Thanks to French tax laws, Jean-Claude Van Damme may no longer claim to be the most famous Belgian actor alive.
In a fit of pique, French movie star Gérard Depardieu announced during the weekend that he would give up his citizenship after politicians and the media took him to task for moving to Belgium and avoiding an impending tax hike for the rich.
Mr. Depardieu is not France's first fiscal refugee but his high-profile door-slamming so monopolized public debate that Prime Minister Jean-Marc Ayrault had on Monday to parse whether or not he had insulted the actor.
"I did not call Mr. Depardieu a loser, I said that it was loser-like [to move to Belgium to avoid taxes]," Mr. Ayrault told reporters.
"… In these hard times, it is important that everyone contributes to the best of his abilities to the national effort, that's what real citizenship and patriotism is about."
The "loser" comment seemed to have been the jab that stung Mr. Depardieu the most.
"Loser, did you say loser?" the 63-year–old actor began an open letter to Mr. Ayrault that appeared Sunday in Le Journal du dimanche.
Mr. Depardieu wrote that he had paid a total of €145-million in income tax in the last four decades and kept 80 people employed.
He added that he had been taxed at a marginal rate of 85 per cent this year.
"I am giving you back my passport and my social insurance, which I had never used. We no longer have the same fatherland. I am a true European, a citizen of the world."
Mr. Depardieu's resettlement became public two weeks ago when a local burgmeister, Daniel Senesael, told Belgian media that the French actor had moved to Néchin, a town a kilometre from the border between the two countries that already was famous as the exile home to the family of the French retailing tycoon Gérard Mulliez.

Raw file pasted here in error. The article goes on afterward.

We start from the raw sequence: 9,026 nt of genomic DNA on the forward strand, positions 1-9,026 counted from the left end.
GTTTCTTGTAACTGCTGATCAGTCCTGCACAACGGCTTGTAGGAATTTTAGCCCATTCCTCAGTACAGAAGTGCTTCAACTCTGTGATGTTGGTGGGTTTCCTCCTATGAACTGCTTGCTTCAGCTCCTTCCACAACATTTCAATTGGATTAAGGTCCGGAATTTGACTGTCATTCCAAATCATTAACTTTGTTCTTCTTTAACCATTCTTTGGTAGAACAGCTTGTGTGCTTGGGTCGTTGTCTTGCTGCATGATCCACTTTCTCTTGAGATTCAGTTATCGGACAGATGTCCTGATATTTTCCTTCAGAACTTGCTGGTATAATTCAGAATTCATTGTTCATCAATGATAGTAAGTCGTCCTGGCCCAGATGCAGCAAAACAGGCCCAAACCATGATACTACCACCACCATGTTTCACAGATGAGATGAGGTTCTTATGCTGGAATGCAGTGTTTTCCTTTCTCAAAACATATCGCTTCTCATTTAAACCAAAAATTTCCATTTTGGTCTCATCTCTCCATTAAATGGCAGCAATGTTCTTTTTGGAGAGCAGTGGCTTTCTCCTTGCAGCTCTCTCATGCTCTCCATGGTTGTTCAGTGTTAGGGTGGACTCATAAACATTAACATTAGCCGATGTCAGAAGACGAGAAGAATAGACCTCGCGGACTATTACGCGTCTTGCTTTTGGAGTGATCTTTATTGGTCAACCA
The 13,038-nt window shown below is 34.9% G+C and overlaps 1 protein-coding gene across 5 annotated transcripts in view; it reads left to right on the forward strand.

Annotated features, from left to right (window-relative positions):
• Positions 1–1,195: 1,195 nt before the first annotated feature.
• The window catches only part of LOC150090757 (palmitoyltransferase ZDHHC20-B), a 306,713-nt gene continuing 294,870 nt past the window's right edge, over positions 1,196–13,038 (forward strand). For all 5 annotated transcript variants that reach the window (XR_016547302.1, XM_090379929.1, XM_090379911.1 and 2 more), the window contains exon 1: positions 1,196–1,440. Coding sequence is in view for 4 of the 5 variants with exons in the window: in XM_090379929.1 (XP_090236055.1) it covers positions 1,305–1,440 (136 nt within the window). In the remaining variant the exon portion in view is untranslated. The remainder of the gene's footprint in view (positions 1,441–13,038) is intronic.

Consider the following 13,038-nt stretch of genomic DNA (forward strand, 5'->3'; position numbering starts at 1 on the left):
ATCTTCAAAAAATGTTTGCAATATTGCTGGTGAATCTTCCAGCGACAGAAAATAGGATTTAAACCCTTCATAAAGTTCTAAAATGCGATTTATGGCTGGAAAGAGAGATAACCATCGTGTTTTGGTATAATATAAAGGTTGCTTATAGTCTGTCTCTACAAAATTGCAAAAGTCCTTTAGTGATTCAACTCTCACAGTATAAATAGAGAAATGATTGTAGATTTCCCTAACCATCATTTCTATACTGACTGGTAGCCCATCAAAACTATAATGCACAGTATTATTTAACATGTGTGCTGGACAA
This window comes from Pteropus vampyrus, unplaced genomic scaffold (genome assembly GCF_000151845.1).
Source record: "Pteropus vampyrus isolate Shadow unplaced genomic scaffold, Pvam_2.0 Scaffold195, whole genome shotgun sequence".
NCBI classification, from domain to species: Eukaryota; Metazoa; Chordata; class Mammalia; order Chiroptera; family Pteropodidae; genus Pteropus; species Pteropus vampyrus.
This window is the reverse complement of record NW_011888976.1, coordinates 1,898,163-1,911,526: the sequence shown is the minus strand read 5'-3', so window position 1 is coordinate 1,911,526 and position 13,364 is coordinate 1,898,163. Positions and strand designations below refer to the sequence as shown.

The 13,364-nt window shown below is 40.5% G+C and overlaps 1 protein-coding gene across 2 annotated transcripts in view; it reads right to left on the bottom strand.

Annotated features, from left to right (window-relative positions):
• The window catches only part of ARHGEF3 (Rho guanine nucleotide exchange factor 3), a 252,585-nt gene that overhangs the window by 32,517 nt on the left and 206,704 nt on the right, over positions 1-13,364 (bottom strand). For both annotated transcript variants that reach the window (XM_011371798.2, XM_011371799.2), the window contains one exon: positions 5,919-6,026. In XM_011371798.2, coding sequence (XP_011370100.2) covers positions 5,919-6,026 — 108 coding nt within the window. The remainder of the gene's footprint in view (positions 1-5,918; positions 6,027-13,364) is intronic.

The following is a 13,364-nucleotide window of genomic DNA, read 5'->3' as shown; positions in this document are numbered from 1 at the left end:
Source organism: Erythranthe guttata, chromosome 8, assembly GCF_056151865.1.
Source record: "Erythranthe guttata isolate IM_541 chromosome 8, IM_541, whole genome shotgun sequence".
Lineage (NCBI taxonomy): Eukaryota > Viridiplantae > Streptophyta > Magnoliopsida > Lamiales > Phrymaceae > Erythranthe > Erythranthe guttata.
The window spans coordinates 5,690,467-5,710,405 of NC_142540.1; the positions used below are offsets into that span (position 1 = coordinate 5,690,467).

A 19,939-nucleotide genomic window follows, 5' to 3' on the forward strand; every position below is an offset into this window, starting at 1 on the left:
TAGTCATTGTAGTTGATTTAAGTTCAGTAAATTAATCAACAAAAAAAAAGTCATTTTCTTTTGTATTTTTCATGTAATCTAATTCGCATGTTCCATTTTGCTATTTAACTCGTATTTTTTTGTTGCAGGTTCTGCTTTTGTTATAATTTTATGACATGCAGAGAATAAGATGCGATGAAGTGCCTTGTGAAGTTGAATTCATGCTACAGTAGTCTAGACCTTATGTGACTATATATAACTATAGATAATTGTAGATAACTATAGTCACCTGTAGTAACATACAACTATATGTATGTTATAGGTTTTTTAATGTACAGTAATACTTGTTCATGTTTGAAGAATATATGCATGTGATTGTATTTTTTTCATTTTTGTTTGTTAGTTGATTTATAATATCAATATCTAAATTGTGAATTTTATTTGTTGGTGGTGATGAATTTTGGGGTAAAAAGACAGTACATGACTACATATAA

This came as Mr. Ayrault and President François Hollande were following on their electoral promise with a 2013 budget that will impose a 75 per cent tax rate for those earning more than a million euros a year.
Already, earlier this fall, France's wealthiest man, Bernard Arnault, who controls the luxury brands Dior, Louis Vuitton and Moët Hennesy, confirmed he was considering Belgian citizenship but denied it was for fiscal reasons.
They weren't the first high-profile expats.
The crooner Charles Aznavour, the actor Alain Delon and the rock star Johnny Hallyday also made headlines after they moved to Switzerland.
Asked in 2007 if he wanted to emulate them, the singer Michel Sardou famously mocked the Alpine resort where the once-rebellious Mr. Hallyday now resides. "It's goddamn dull in Gstaad," Mr. Sardou quipped.
Mr. Sardou made the same prediction last week, saying that Mr. Depardieu had made a "very clumsy" decision and would regret moving to Belgium.
"He'll be bored like a rat. It'll be divine justice," Mr. Sardou told BFM-TV.
Once known for his cinema work, Mr. Depardieu has in recent years made more headlines because his immoderate lifestyle has led to a quintuple coronary bypass surgery, an arrest for drunken scooter-driving and getting kicked off a passenger plane after he emptied his bladder in the cabin while waiting for takeoff.
His critics alluded to those episodes when his Belgian exile became public.
Labour Minister Michel Sapin spoke of Mr. Depardieu's "personal downfall."
Libération front-paged a photo of the actor with the headline "Manneken fisc" – an allusion to the Manneken Pis, the landmark Brussels fountain with a bronze statue of a urinating boy.
A vitriolic editorial in the left-leaning daily described Mr. Depardieu as "a once great actor who has become an obese, wine-sodden Poujadist businessman" (Poujadism was a populist anti-tax movement in France, akin to the Tea Party.)
Right-wing politicians and newspapers however said the finger-wagging masked the fact that Mr. Hollande's fiscal policies were headed for failure.
Some also noted that one of Mr. Depardieu's major acting roles was that of Obélix, the sturdy sidekick to the French comic-book hero Astérix.
The actor who played Astérix, Christian Clavier, now lives in London because, according to his agent, he was tired of being criticized for his friendship with former president Nicolas Sarkozy.
Thus, neither of the two men who portrayed the two Gauls who symbolize French resilience, still lived in France.